Women still face challenges in political leadership
30 September 2013, 18:59
Nairobi - The report dubbed 'Young Women in Politics, Experiences of 2013 General Elections' states that the participation of young women in electoral and political processes remains dismally low due to chains of challenges ranging from sociocultural barriers to poverty issues.
The report, launched in Nairobi on Friday by Thika constituency MP, Hon. Alice Ng'ang'a, with a group of both elected and nominated women in the County Assemblies across the country states that women were the greatest casualties of a mismanaged electoral process.
"Women suffered the blunt of violence including acrimonious nature of competitive politics and lack of management framework to support free, fair and credible primaries nomination thus making many young women to shy away from other elective positions except that of Women Representative. No wonder they performed dismally at all levels," states the report.
The report records that 53% of women were attracted to the Women Representative post, 30% to the County Representative, 12% to the Senatorial, 5% to the National Assembly while almost none was interested in the Gubernatorial seat.
According to the survey, weak institutional capacity within political parties and lack of intra-party democracy that compromised the ability to deliver a credible nomination process, tribalism and political euphoria in the nomination, lack of finance and huge nomination fee were some of the challenges that led to dismal women participation in politics.
The survey further cites the experience of an ODM County Assembly Representative aspirant who narrates, "As a young woman candidate, political euphoria contributed significantly to my loss since I am on an ODM ticket in Rift Valley which was then a URP/Jubilee alliance stronghold. I was perceived to be a traitor to my tribe and in view of this, I was a victim of political violence and tribal chauvinism which cost me victory."
The report adds that there is lack of political support by women peers who support old people for money, manipulation of young women by rich politicians to step down in their favor, non-registration of young women at almost 6% to a political party yet aspire to hold key party positions, and incidences of rampant political violence whereby rich, old politicians use youths to intimidate them.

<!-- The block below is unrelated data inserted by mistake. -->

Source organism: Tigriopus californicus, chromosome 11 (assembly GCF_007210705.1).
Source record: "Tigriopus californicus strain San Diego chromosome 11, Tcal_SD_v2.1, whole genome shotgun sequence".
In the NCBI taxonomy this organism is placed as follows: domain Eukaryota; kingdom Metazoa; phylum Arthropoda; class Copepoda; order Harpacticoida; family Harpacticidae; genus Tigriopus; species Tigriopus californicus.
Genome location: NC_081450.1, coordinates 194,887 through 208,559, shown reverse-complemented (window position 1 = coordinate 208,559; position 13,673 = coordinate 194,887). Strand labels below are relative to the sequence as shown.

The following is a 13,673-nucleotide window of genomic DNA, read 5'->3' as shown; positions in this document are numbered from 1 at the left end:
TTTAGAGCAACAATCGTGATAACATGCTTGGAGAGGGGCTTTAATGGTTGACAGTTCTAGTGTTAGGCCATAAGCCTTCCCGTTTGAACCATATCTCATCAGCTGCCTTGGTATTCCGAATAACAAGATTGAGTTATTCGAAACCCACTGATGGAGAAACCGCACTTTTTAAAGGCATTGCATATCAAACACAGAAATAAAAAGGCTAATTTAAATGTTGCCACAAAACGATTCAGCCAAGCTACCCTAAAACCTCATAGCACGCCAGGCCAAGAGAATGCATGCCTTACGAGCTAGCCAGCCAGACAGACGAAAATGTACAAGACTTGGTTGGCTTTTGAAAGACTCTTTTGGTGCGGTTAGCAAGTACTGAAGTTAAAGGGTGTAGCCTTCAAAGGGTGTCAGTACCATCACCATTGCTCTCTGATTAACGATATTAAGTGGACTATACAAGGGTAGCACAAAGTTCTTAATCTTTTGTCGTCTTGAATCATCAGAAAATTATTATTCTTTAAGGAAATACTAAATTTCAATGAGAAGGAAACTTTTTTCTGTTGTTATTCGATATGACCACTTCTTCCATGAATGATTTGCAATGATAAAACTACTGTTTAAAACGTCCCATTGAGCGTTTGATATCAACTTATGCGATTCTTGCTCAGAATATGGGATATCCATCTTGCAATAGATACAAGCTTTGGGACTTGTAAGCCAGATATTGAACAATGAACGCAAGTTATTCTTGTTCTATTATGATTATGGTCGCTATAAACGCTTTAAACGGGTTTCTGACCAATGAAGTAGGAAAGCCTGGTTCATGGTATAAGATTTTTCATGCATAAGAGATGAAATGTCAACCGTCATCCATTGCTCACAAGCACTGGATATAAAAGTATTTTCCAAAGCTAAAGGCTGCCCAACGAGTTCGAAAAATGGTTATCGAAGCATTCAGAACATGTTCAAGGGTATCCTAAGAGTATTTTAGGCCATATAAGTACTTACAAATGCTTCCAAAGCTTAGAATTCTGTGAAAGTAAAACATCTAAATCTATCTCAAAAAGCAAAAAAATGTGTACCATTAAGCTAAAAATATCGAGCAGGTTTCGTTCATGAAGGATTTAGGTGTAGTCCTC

To demonstrate democratic incompetence in political parties, the report cites the experience of a young female aspirant in Kisumu who won the County Representative position but was not presented with the nomination certificate on the ground that the ODM election body had nullified the results in Nyanza and Western region due to irregularities. ODM instead chose another candidate of their choice who replaced her.
In an effort to foster women participation in political leadership, the survey's analysis reveals that 29% sampled young women leaders suggest that women should be fully involved in decision making regarding party activities. 23% suggest they should be involved in advocacy and public awareness, 18% suggest the need to establish a Young Women League in various political parties for empowerment, 12% suggest involvement in full management of party affairs, while 12% suggest promotion of leadership and governance. Another 6% suggest spearheading of youth agenda in their respective parties.
Hon. Ng'ang'a urged women to aspire for elective positions not to be nominated as a way of realising women empowerment in this new era citing that out of the 441 Members of County Assembly nationwide, only 21 young women were elected while the majority were nominated.
She advised young women to set their priorities right through consistence and persistence using the SWOT (strength, Weakness, Opportunity and Threats) analysis to succeed in political leadership.
She also urged them to celebrate their predecessor women in politics because it motivates and challenges them to learn from their strengths and weaknesses.
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